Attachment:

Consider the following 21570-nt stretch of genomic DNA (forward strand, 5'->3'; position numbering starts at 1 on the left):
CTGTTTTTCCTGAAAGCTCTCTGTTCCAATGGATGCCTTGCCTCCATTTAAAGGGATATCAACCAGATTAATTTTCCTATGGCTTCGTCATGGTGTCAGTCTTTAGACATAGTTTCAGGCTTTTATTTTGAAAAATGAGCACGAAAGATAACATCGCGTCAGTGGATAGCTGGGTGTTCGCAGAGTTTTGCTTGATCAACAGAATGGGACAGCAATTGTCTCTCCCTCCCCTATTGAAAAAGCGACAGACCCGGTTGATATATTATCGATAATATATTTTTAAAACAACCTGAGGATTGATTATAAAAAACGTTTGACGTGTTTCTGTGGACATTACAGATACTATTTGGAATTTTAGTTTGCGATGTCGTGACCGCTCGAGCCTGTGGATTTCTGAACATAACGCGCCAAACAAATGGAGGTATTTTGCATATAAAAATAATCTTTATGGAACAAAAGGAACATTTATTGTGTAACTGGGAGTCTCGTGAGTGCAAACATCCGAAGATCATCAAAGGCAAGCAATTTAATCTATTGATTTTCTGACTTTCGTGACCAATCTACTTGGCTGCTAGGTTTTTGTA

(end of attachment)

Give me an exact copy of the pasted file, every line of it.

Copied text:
Consider the following 21570-nt stretch of genomic DNA (forward strand, 5'->3'; position numbering starts at 1 on the left):
CTGTTTTTCCTGAAAGCTCTCTGTTCCAATGGATGCCTTGCCTCCATTTAAAGGGATATCAACCAGATTAATTTTCCTATGGCTTCGTCATGGTGTCAGTCTTTAGACATAGTTTCAGGCTTTTATTTTGAAAAATGAGCACGAAAGATAACATCGCGTCAGTGGATAGCTGGGTGTTCGCAGAGTTTTGCTTGATCAACAGAATGGGACAGCAATTGTCTCTCCCTCCCCTATTGAAAAAGCGACAGACCCGGTTGATATATTATCGATAATATATTTTTAAAACAACCTGAGGATTGATTATAAAAAACGTTTGACGTGTTTCTGTGGACATTACAGATACTATTTGGAATTTTAGTTTGCGATGTCGTGACCGCTCGAGCCTGTGGATTTCTGAACATAACGCGCCAAACAAATGGAGGTATTTTGCATATAAAAATAATCTTTATGGAACAAAAGGAACATTTATTGTGTAACTGGGAGTCTCGTGAGTGCAAACATCCGAAGATCATCAAAGGCAAGCAATTTAATCTATTGATTTTCTGACTTTCGTGACCAATCTACTTGGCTGCTAGGTTTTTGTA